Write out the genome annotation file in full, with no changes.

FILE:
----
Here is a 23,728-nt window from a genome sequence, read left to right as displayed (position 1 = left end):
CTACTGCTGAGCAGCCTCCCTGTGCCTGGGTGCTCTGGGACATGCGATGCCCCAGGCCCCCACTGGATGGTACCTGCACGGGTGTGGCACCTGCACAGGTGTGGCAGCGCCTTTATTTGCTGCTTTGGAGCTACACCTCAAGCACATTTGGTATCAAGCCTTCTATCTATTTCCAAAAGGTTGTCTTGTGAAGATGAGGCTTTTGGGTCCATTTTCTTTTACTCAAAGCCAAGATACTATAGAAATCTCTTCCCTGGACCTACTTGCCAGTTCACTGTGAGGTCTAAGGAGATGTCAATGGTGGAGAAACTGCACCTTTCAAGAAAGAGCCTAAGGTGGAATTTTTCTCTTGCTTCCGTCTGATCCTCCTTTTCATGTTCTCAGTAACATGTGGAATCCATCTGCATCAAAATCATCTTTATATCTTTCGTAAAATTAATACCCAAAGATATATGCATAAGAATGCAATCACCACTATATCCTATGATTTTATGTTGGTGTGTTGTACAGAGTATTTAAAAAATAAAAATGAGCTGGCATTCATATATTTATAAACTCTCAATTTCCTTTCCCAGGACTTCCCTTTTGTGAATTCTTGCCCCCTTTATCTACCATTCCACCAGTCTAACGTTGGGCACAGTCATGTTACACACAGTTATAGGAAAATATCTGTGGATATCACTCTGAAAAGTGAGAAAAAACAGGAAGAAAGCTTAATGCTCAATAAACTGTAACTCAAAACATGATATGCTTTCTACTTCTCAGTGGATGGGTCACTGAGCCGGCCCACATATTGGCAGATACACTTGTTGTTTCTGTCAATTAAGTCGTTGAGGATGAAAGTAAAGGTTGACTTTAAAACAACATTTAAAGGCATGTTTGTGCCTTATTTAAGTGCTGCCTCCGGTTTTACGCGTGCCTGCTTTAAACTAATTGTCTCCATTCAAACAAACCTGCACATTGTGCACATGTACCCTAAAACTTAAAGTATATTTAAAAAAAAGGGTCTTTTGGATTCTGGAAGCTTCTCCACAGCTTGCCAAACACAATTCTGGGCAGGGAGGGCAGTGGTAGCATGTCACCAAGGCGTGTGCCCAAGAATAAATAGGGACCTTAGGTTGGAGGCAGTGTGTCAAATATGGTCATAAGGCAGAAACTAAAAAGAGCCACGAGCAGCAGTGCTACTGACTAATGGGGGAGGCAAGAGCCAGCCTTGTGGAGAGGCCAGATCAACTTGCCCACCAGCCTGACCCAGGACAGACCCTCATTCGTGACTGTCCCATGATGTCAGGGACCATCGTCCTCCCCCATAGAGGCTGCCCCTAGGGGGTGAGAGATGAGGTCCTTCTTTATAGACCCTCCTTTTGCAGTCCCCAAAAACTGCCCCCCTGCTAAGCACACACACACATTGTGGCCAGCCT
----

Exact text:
Here is a 23,728-nt window from a genome sequence, read left to right as displayed (position 1 = left end):
CTACTGCTGAGCAGCCTCCCTGTGCCTGGGTGCTCTGGGACATGCGATGCCCCAGGCCCCCACTGGATGGTACCTGCACGGGTGTGGCACCTGCACAGGTGTGGCAGCGCCTTTATTTGCTGCTTTGGAGCTACACCTCAAGCACATTTGGTATCAAGCCTTCTATCTATTTCCAAAAGGTTGTCTTGTGAAGATGAGGCTTTTGGGTCCATTTTCTTTTACTCAAAGCCAAGATACTATAGAAATCTCTTCCCTGGACCTACTTGCCAGTTCACTGTGAGGTCTAAGGAGATGTCAATGGTGGAGAAACTGCACCTTTCAAGAAAGAGCCTAAGGTGGAATTTTTCTCTTGCTTCCGTCTGATCCTCCTTTTCATGTTCTCAGTAACATGTGGAATCCATCTGCATCAAAATCATCTTTATATCTTTCGTAAAATTAATACCCAAAGATATATGCATAAGAATGCAATCACCACTATATCCTATGATTTTATGTTGGTGTGTTGTACAGAGTATTTAAAAAATAAAAATGAGCTGGCATTCATATATTTATAAACTCTCAATTTCCTTTCCCAGGACTTCCCTTTTGTGAATTCTTGCCCCCTTTATCTACCATTCCACCAGTCTAACGTTGGGCACAGTCATGTTACACACAGTTATAGGAAAATATCTGTGGATATCACTCTGAAAAGTGAGAAAAAACAGGAAGAAAGCTTAATGCTCAATAAACTGTAACTCAAAACATGATATGCTTTCTACTTCTCAGTGGATGGGTCACTGAGCCGGCCCACATATTGGCAGATACACTTGTTGTTTCTGTCAATTAAGTCGTTGAGGATGAAAGTAAAGGTTGACTTTAAAACAACATTTAAAGGCATGTTTGTGCCTTATTTAAGTGCTGCCTCCGGTTTTACGCGTGCCTGCTTTAAACTAATTGTCTCCATTCAAACAAACCTGCACATTGTGCACATGTACCCTAAAACTTAAAGTATATTTAAAAAAAAGGGTCTTTTGGATTCTGGAAGCTTCTCCACAGCTTGCCAAACACAATTCTGGGCAGGGAGGGCAGTGGTAGCATGTCACCAAGGCGTGTGCCCAAGAATAAATAGGGACCTTAGGTTGGAGGCAGTGTGTCAAATATGGTCATAAGGCAGAAACTAAAAAGAGCCACGAGCAGCAGTGCTACTGACTAATGGGGGAGGCAAGAGCCAGCCTTGTGGAGAGGCCAGATCAACTTGCCCACCAGCCTGACCCAGGACAGACCCTCATTCGTGACTGTCCCATGATGTCAGGGACCATCGTCCTCCCCCATAGAGGCTGCCCCTAGGGGGTGAGAGATGAGGTCCTTCTTTATAGACCCTCCTTTTGCAGTCCCCAAAAACTGCCCCCCTGCTAAGCACACACACACATTGTGGCCAGCCT